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A new study published in the American Journal of Public Health on Thursday has found a “robust” relationship between rates of gun ownership and firearm homicide, challenging the National Rifle Association’s assertion that more registered guns equal fewer firearm-related deaths.
However, the study noted that while gun ownership is a significant predictor of firearm homicide rates, the correlation did not necessarily mean that higher ownership directly caused more gun-related killings.
The researchers looked at firearm homicide data in all 50 states between 1981 and 2010 and found that for each 1 percent increase in gun ownership, a state's firearm homicide rate jumped by 0.9 percent.
Led by Boston University School of Public Health researcher Michael Siegel, the study says it is “the most up-to-date and comprehensive analysis of the relationship between firearm ownership and gun-related homicide rates among the 50 states.”
"We observed a robust correlation between higher levels of gun ownership and higher firearm homicide rates," the study said.
The lowest firearm homicide rate was found to be in New Hampshire, at 0.9 per 100,000 people; Louisiana registered the highest, with a rate of 10.8 per 100,000.
The Boston University model predicts that “if the gun ownership estimate for Mississippi were 58 percent (the average for all states), instead of 77 percent (the highest of all states), its firearm homicide rate would be 17 percent lower.”
Because no data was available on gun ownership rates for some states, Siegel’s team relied on a proxy measure: firearm suicides divided by all suicides, or FS/S. Researchers say the FS/S proxy is well established and reliable.
Notably, the Boston University study was not able to determine a causal relationship between gun ownership and firearm homicide rate, leaving open the possibility of an alternate explanation: that residents of states where firearm homicides are on the rise might be flocking to gun depots for protection.
"Although we could not determine causation, we found that states with higher levels of gun ownership had disproportionately large numbers of deaths from firearm-related homicides," the researchers wrote.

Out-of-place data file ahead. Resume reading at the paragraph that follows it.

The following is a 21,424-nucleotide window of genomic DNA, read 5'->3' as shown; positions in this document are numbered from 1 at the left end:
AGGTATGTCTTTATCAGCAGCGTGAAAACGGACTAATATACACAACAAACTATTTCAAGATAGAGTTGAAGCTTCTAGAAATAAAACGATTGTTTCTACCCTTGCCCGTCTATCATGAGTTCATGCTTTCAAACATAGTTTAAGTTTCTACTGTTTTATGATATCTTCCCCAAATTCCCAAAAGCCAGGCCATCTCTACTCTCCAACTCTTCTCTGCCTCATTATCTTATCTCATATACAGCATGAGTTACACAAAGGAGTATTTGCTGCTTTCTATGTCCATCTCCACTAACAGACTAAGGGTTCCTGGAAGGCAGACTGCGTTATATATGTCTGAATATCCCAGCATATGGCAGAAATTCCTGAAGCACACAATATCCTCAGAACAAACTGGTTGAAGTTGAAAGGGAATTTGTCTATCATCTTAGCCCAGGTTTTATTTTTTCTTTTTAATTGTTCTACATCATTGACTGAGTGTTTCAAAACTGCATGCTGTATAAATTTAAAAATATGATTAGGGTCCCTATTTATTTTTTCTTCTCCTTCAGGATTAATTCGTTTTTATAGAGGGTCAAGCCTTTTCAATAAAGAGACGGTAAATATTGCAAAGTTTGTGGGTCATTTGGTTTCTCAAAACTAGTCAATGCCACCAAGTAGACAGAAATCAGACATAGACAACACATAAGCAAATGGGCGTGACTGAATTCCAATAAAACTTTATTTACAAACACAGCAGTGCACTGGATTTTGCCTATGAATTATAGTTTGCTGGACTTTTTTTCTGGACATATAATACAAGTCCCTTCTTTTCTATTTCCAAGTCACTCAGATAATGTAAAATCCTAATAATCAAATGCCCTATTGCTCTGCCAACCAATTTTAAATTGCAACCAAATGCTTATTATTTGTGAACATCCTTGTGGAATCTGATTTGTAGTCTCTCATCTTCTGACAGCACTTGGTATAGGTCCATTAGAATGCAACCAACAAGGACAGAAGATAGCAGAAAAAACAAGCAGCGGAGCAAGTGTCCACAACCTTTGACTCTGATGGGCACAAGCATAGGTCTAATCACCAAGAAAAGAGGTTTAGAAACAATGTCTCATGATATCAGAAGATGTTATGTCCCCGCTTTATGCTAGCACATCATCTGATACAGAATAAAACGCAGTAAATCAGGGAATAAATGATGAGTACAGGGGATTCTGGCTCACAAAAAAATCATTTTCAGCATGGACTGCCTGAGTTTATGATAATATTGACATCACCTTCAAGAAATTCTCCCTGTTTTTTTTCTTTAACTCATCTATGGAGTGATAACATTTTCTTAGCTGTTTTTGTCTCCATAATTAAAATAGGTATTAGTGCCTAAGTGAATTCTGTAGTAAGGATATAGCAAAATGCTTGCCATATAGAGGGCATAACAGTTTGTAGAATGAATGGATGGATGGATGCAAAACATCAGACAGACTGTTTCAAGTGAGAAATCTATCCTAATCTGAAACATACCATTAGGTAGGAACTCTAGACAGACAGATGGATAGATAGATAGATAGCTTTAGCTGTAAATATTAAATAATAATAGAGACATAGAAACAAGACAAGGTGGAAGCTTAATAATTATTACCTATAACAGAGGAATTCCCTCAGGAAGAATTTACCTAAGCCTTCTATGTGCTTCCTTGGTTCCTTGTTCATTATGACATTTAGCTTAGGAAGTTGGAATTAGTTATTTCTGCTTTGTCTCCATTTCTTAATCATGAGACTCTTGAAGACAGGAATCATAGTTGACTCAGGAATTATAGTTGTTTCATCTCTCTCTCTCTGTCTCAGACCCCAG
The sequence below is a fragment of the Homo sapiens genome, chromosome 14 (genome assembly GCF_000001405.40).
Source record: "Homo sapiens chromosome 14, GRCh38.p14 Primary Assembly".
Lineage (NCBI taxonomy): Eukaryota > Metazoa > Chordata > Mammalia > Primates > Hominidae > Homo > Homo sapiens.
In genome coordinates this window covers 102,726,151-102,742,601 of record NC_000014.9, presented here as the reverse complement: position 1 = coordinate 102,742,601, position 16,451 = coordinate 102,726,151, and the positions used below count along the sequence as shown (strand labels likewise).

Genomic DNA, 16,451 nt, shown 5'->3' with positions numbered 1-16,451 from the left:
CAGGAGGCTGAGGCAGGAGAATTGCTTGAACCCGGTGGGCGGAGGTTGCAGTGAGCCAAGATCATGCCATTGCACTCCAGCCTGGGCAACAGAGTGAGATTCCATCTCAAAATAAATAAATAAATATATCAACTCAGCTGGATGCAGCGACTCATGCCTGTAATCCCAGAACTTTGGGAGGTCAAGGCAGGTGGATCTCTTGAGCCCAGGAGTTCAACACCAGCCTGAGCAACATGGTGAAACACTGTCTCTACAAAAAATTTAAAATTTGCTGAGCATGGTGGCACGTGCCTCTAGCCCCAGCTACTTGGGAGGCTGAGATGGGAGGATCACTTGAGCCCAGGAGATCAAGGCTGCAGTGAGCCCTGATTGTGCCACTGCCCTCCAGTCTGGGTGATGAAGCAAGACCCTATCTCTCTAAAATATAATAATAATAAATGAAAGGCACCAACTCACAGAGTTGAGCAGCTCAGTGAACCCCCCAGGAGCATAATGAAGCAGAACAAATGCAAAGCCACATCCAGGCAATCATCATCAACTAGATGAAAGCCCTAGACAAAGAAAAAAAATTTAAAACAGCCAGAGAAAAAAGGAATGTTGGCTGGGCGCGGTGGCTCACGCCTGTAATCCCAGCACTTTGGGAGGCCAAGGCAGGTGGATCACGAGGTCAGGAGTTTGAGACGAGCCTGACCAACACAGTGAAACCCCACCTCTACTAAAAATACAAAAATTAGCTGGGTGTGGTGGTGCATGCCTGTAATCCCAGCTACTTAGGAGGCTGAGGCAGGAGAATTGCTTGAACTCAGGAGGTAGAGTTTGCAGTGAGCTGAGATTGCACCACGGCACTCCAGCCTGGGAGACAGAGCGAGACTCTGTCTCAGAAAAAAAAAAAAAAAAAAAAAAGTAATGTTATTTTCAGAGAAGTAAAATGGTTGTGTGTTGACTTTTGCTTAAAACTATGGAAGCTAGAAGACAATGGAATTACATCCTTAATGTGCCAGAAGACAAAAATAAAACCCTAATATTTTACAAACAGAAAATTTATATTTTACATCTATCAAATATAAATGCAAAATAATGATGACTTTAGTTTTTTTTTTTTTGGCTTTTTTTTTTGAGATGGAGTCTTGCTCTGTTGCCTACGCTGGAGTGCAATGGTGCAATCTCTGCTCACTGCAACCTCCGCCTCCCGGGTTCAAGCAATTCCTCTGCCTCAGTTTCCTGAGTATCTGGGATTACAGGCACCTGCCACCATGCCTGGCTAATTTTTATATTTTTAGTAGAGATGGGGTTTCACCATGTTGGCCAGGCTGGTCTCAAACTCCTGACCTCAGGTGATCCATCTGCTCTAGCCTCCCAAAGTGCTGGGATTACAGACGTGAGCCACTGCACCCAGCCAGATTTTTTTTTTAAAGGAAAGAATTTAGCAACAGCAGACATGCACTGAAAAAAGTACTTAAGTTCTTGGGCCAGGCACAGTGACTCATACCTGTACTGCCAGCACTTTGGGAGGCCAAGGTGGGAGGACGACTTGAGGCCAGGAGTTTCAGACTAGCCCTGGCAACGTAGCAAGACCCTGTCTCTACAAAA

Neither the NRA nor the gun rights advocacy group Gun Owners of America immediately commented on the study.
The introduction to the Boston University study mentions the Dec. 12, 2012, shooting at Sandy Hook Elementary School in Newtown, Conn., which left 26 dead, including 20 children, as an inspiration for further research on the connection between gun proliferation and homicide.
In the wake of the Sandy Hook killings, divergent narratives emerged about how such tragedies can be prevented. While the incident spurred President Barack Obama to push for a ban on assault weapons like the one the shooter used at Sandy Hook, gun rights advocates offered a different solution.
In a news conference a week after Sandy Hook, NRA executive vice president Wayne LaPierre suggested that armed police officers be stationed outside every American school, saying that “the only thing that stops a bad guy with a gun is a good guy with a gun.”
Reuters news agency reported in January that hundreds of teachers in Ohio and Texas had signed up for discounted or free arms training in those states in reaction to Sandy Hook.
As the Obama administration advocates stricter regulation, including universal background checks for anyone purchasing a gun, the United States is experiencing a movement among states to nullify federal laws on gun control that local legislators reject. New York and Connecticut have already broken with federal standards and enacted stricter laws.
The Boston University study comes during a busy week for gun-related legislation. A Missouri measure attempting to nullify some federal gun control laws fell a single vote short of enactment Wednesday in one of the boldest examples of this trend.
In other gun control news, sheriffs in Iowa are granting blind and visually impaired residents gun permits, the Des Moines Register reported Sunday.
Jane Hudson, executive director of Disability Rights Iowa, said keeping legally blind people from obtaining weapon permits would violate the Americans With Disabilities Act.
With wire services
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